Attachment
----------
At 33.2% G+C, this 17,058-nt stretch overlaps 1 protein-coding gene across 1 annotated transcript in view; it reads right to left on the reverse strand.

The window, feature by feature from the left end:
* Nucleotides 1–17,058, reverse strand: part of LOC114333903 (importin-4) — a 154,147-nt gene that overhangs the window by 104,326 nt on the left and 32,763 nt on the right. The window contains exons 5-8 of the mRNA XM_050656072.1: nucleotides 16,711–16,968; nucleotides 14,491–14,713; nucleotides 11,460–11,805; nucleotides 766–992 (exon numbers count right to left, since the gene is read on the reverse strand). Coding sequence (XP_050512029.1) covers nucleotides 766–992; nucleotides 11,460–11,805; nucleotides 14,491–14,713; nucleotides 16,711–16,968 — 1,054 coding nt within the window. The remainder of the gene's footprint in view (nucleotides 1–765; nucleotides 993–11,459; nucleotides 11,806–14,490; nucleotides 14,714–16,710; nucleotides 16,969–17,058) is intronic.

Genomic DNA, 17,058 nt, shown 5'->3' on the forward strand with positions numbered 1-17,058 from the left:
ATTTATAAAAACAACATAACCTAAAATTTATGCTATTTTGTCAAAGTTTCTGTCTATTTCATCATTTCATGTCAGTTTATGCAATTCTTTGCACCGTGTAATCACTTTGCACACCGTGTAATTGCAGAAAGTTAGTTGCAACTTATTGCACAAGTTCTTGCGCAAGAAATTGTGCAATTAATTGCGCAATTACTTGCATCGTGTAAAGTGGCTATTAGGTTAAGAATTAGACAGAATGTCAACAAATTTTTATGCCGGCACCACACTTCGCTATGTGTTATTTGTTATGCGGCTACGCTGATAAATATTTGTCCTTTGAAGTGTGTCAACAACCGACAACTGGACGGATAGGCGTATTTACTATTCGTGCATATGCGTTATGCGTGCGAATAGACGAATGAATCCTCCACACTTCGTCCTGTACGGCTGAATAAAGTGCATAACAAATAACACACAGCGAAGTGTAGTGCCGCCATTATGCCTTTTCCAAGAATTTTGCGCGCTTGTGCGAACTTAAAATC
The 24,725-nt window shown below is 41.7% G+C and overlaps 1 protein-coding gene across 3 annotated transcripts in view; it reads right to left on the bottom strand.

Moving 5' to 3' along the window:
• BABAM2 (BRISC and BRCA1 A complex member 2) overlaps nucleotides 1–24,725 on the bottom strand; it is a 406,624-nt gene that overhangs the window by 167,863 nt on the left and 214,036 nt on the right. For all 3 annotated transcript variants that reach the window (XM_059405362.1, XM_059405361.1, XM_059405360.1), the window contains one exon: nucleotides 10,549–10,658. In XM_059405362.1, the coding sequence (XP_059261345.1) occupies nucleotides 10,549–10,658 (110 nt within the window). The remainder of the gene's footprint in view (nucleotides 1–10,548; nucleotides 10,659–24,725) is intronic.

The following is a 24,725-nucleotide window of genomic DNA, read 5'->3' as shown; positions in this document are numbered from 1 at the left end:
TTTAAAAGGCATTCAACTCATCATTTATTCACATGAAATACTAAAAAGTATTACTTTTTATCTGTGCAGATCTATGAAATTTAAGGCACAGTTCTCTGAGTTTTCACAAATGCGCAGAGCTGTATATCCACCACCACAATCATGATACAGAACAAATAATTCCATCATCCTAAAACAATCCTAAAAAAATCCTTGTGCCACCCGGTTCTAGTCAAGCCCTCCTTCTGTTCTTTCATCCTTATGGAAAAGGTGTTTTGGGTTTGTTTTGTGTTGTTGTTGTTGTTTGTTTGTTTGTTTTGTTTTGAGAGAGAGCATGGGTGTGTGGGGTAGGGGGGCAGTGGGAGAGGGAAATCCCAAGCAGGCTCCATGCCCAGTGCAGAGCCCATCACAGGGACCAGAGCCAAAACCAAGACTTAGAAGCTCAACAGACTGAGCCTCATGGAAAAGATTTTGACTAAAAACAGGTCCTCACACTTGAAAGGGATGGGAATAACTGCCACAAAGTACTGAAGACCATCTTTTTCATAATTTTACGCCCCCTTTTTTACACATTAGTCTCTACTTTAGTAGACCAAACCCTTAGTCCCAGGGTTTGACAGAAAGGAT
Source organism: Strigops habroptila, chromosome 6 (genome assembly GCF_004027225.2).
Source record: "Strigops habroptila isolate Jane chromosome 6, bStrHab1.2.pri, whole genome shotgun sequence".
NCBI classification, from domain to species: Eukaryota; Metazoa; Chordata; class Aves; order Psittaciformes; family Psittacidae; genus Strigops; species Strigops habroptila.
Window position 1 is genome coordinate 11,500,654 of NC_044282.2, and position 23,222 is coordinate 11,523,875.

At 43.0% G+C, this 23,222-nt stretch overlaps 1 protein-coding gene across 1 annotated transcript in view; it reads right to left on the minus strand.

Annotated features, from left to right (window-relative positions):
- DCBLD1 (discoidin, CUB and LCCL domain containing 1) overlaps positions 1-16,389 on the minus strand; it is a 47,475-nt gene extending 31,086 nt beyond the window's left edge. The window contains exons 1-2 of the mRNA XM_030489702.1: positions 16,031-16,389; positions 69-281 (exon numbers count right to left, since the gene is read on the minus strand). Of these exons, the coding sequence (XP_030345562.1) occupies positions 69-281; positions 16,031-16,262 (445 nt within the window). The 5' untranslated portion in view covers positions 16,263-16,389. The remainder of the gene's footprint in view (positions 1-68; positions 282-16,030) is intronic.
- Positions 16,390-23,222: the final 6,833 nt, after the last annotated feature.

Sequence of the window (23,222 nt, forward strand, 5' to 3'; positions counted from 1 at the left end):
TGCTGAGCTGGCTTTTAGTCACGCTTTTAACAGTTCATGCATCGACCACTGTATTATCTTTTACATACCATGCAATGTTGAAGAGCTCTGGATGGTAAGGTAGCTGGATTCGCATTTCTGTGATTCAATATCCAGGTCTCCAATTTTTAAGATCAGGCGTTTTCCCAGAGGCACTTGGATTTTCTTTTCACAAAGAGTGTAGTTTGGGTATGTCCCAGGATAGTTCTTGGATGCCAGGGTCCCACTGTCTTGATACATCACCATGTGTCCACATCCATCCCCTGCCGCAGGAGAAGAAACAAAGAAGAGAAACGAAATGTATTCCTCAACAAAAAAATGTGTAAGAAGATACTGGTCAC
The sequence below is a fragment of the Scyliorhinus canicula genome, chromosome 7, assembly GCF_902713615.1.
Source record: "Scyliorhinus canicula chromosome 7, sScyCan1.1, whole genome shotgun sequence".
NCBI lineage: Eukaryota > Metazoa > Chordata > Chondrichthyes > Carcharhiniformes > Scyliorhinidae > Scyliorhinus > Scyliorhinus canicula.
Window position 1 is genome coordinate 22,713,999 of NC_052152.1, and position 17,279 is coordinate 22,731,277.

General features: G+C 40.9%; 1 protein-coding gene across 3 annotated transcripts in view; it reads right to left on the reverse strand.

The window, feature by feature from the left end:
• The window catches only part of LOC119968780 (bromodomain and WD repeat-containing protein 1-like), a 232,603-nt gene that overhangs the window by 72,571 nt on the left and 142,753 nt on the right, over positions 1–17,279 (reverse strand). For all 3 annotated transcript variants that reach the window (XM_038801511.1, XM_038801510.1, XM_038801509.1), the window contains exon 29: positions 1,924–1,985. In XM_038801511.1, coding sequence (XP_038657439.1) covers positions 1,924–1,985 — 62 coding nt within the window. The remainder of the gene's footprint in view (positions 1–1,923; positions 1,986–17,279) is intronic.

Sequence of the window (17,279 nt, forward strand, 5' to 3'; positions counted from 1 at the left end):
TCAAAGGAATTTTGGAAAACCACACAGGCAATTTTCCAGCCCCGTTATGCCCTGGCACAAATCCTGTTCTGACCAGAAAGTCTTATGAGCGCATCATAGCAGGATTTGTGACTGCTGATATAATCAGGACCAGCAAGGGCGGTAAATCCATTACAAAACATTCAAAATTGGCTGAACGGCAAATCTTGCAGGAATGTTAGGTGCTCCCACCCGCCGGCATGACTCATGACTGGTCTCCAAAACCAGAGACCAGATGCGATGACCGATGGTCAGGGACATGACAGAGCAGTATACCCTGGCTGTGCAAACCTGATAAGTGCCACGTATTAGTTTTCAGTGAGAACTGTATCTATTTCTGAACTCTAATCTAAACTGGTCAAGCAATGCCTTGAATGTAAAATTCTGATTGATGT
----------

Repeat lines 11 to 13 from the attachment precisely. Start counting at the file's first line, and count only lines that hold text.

Source organism: Strigops habroptila, chromosome 6 (genome assembly GCF_004027225.2).
Source record: "Strigops habroptila isolate Jane chromosome 6, bStrHab1.2.pri, whole genome shotgun sequence".
NCBI classification, from domain to species: Eukaryota; Metazoa; Chordata; class Aves; order Psittaciformes; family Psittacidae; genus Strigops; species Strigops habroptila.